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As stated in the title, the problem seems to be that I have one string read from an ASCII file, and another that is utf8; when I use interpolation to form a string, and then pass that string to open(), it seems to get munged, and I get an error. Here is a minimal example:


use open ":encoding(utf8)";
use strict;

open (FILE,"<u");
my $p = <FILE>;
$p =~ s/\s+$//;
close FILE;

print "p=",$p,"\n";
if ($p eq "cat") {print "yes\n"} else {"no\n"}
my $file = "påminnelser"; # note the circle over the "a"

my $x = "$p <$file |";
print "x=$x\n";
open (FILE, $x);
close FILE;

It seems to make a difference that the string $p is read from the external file u, which looks like this:


My code is utf8, while file u is ASCII, according to the 'file' utility:

---- rintintin a $ file u
u: ASCII text
---- rintintin a $ file bug.pl
bug.pl: Perl script, UTF-8 Unicode text executable

The result looks like this:

---- rintintin a $ ./bug.pl 
x=cat <påminnelser |
sh: 1: cannot open påminnelser: No such file

The filename has been munged somewhere inside the call to open(). Although $p eq "cat" is true, if I simply set $p="cat" in the code rather than reading it from the file, the error goes away. I would guess that this is because my source code file is utf8.

Can anyone explain what is happening here and how to fix it?

[EDIT] As described in my comment on Dmitri Chubarov's answer, it turns out that my minimal example actually didn't correctly represent the bug in my original program. This question describes the actual bug: Should perl's File::Glob always be post-filtered through utf8::decode?

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What's the output of use Data::Dumper; for (glob('*minnelser')) { local $Data::Dumper::Useqq = 1; print(Dumper($_)); }? –  ikegami Aug 26 '13 at 1:41
@ikegami: $VAR1 = "p\303\245minnelser"; Sorry, but I don't know how to interpret this. Did you ask because you wanted to know what it would output on my system, or because you thought it would help me to understand what was going on? –  Ben Crowell Aug 26 '13 at 3:13
Letter “å”, which is what causes the problem in the example case, is not an ASCII character, so the title of the question is misleading. Treating ASCII data as UTF-8 does not cause problems, due to the way UTF-8 has been designed (characters in the ASCII range are represented as single bytes, identitical to their ASCII codes, i.e. any ASCII data is trivially UTF-8 data, too). –  Jukka K. Korpela Aug 26 '13 at 5:00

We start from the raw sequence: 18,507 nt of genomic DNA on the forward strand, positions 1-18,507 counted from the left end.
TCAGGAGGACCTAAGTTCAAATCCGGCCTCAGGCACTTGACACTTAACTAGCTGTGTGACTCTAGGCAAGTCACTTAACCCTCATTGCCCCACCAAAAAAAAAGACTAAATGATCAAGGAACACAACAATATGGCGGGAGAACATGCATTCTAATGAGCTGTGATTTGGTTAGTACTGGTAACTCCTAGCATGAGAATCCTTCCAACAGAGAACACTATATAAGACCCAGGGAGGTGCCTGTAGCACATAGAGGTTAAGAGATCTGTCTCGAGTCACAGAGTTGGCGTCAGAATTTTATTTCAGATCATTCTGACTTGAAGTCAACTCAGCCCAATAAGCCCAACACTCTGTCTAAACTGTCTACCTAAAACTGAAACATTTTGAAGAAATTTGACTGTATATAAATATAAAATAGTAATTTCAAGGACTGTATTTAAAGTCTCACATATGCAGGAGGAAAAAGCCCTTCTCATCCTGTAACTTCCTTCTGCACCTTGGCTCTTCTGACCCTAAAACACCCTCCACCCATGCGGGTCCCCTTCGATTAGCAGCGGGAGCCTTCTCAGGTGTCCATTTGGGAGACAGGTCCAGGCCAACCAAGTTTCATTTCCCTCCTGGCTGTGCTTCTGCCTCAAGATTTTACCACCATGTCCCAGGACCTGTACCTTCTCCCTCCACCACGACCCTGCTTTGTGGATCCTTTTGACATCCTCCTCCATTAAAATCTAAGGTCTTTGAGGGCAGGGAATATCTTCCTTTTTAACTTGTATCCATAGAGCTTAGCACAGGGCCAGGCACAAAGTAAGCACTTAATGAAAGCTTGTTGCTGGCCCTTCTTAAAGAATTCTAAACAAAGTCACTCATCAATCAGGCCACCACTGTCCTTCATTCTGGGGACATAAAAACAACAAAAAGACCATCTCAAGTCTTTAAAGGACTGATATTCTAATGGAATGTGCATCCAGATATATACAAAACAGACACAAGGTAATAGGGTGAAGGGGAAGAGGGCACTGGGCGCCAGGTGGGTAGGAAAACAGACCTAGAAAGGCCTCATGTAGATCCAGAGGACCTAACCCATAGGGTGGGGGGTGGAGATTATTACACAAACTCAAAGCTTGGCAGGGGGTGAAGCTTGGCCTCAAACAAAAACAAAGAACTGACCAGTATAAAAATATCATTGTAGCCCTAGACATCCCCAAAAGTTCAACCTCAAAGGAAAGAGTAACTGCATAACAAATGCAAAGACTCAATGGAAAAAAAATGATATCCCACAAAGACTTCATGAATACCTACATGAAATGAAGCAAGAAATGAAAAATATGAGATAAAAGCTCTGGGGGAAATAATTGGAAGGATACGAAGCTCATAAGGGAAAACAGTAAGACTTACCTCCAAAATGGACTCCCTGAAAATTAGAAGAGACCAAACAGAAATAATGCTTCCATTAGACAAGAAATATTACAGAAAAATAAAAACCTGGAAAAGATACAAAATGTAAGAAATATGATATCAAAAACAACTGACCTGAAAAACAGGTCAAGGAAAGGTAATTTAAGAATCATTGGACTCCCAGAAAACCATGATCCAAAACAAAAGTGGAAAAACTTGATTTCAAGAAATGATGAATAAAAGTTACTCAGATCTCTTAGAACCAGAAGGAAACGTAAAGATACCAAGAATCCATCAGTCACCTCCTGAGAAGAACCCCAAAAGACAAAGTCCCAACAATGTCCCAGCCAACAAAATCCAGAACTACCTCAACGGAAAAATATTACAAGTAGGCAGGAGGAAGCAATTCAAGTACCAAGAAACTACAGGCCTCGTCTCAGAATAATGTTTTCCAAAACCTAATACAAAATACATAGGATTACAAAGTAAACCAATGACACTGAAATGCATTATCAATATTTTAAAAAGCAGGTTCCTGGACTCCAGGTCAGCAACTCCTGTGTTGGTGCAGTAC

Don't use non-ASCII in file names. See stackoverflow.com/questions/18436275/… –  Slaven Rezic Aug 26 '13 at 7:20

1 Answer 1

up vote 3 down vote accepted

You should add

 use utf8;

pragma to your script in order for the Perl source text be interpreted as UTF8.

By default Perl source is interpreted as a stream of bytes, therefore the

 my $file = "påminnelser" 

is turned into a string of bytes that is interpreted according to the default encoding.

share|improve this answer
+1 because this is helpful, but actually it doesn't solve my problem. My original program had a "use utf8" in it, and in the process of whacking it down to a minimal example I eliminated it without eliminating the error. But you're absolutely right that the minimal example above is fixed by adding "use utf8". So it appears that my minimal example is exhibiting a similar problem, but a slightly different one. In perl code, is there a way to inspect a string and find out what encoding it's in? Maybe that would help me to track down the bug in its original form. –  Ben Crowell Aug 26 '13 at 1:29
Interesting. The problem could be related to the scope of the pragma directive. Perhaps the utf8::is_utf8($string) function provided in the utf8:: package would help to determine what type of string you are seeing. –  Dmitri Chubarov Aug 26 '13 at 1:43
Sorry, please ignore the comment above. I think I have enough to work with here. –  Ben Crowell Aug 26 '13 at 2:50

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